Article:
On the other hand, a small business might be conducted by an owner-driver at his home. Again, an engineering contractor might have to operate his vehicles at long distances from his main base.

Only One Base

No difficulty arises in deciding what is the base or centre where the control office, depot and garage are all in the same place, says the Tribunal. Where a fleet is kept at a garage or site at a distance from the control office or centre, it has been the practice for either place to be selected and named as the base or centre. It would not, however, be proper to accept both, except when some of the vehicles were at the control office and others 'were at another site because they were required to work in that locality.

A base need not be a building—it might be merely a site or yard—but, says the Tribunal, it should consist of premises which could be identified as an address in an application for a licence, and should not be merely the name of a town or a geographical area.

"A base or centre," continues the Tribunal, "must be related to traffic in the sense that a Licensing Authority would not be right in granting a licence from a base or centre, except where need is shown for the facility to be provided by the applicant, in relation to that base or centre. How near the work to be done should be to the base or centre must depend on the locality, the nature of the work and the size of the fleet. . . The larger the fleet, the larger the field from which it might properly be expected to draw its work. . . .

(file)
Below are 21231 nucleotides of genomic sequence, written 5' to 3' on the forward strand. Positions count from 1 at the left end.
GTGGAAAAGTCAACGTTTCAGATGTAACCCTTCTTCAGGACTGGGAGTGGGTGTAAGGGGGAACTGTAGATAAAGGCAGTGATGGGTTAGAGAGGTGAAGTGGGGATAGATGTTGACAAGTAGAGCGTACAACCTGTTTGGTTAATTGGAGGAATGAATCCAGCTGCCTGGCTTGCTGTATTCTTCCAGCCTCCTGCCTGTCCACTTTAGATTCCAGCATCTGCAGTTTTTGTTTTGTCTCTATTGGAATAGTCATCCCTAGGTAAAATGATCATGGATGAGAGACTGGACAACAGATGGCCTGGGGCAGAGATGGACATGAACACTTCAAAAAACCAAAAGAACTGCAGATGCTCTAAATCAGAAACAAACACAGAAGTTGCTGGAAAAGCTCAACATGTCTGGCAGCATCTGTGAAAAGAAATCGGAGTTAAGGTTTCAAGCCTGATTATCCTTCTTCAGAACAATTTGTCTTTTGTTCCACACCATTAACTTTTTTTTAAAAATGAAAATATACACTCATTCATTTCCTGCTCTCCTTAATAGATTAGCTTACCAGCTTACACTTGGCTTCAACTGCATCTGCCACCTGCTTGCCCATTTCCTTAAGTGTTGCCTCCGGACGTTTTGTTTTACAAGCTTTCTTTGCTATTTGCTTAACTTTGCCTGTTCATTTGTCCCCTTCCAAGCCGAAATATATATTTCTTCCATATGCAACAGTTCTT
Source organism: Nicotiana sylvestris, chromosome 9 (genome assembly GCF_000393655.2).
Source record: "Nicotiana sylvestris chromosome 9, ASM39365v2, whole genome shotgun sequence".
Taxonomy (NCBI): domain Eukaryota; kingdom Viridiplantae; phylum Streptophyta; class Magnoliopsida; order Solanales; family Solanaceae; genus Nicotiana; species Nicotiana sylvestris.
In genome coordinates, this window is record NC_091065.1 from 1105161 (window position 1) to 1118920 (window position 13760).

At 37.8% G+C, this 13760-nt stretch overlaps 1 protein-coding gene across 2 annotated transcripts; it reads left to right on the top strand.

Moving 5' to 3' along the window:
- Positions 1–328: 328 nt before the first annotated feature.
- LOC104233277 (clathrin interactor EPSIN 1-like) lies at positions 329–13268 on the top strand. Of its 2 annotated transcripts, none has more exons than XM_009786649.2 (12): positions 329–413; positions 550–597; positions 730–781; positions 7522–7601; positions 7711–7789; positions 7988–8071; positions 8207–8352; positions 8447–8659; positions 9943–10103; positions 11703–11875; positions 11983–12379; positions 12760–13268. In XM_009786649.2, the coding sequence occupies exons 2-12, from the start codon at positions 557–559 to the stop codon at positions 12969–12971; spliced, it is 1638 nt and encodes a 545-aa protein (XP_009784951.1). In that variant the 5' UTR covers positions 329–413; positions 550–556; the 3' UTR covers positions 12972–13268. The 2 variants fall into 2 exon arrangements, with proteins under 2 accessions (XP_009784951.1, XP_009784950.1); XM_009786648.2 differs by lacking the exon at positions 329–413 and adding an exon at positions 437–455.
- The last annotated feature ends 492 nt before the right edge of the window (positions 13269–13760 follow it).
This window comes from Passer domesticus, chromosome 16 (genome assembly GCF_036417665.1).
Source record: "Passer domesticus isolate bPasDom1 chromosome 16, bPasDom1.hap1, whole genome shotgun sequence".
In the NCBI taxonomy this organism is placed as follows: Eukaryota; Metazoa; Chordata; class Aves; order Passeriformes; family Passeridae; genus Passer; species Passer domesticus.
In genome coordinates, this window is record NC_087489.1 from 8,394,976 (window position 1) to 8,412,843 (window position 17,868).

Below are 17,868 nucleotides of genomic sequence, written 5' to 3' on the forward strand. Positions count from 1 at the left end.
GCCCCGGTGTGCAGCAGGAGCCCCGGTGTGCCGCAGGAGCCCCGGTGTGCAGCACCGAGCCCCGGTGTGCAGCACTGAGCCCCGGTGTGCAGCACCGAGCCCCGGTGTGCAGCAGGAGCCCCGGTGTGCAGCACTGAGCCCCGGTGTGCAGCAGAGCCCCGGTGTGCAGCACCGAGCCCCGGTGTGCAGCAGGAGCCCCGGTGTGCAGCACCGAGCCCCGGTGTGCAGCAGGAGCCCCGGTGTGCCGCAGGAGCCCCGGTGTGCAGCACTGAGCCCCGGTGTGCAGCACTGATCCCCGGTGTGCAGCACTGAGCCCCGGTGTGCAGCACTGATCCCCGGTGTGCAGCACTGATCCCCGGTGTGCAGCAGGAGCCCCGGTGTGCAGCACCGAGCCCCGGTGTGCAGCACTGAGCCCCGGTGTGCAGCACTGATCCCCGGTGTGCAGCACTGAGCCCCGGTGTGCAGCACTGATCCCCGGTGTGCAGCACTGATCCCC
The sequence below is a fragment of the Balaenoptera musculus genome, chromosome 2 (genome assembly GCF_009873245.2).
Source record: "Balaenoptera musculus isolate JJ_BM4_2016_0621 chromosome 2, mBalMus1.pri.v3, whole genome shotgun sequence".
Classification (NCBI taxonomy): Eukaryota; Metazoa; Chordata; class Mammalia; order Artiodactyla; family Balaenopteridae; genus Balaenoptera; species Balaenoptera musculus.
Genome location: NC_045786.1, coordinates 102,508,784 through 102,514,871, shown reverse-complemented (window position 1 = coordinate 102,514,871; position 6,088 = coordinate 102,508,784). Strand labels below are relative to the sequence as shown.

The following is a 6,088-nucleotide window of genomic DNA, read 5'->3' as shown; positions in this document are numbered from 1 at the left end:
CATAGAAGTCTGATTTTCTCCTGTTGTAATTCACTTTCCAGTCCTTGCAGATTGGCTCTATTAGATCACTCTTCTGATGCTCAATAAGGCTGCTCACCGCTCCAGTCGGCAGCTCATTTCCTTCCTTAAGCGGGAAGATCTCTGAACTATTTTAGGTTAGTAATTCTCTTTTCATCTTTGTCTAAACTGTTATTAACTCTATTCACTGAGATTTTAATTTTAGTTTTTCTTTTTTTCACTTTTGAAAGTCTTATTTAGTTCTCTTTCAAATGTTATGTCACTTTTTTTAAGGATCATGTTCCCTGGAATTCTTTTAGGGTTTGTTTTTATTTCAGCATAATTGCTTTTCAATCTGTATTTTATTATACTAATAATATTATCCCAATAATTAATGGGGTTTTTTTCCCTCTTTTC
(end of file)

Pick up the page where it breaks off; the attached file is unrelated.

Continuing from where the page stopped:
Trunk Work "Where the work is not local, but is work to or from the base, such as a trunk service . .. the traffic might relate to either end of the route, or be to, from, or between intermediate points on the route. The intermediate traffic would not be local to the base, but it is clear that need may exist for facilities to interlock throughout the length of a trunk route."

It would not be appropriate, the Tribunal declared, to grant a licence from a base in London for a service merely between Chelmsford and Colchester. alt hough the applicant

proposed to control the operation of the vehicles from an office in London.

In the Booth decision, the Tribunal modifies an earlier decision in the Moss case of 1936_ It was then stated that if an A-licensee applied for additional vehicles which would normally be used for carrying goods for hire or reward from a particular base, he must, in the first place, prove need for the vehicles for carrying goods outwards from that base. If he failed to do so, he should not be authorized to use extra vehicles on evidence relating to return loads.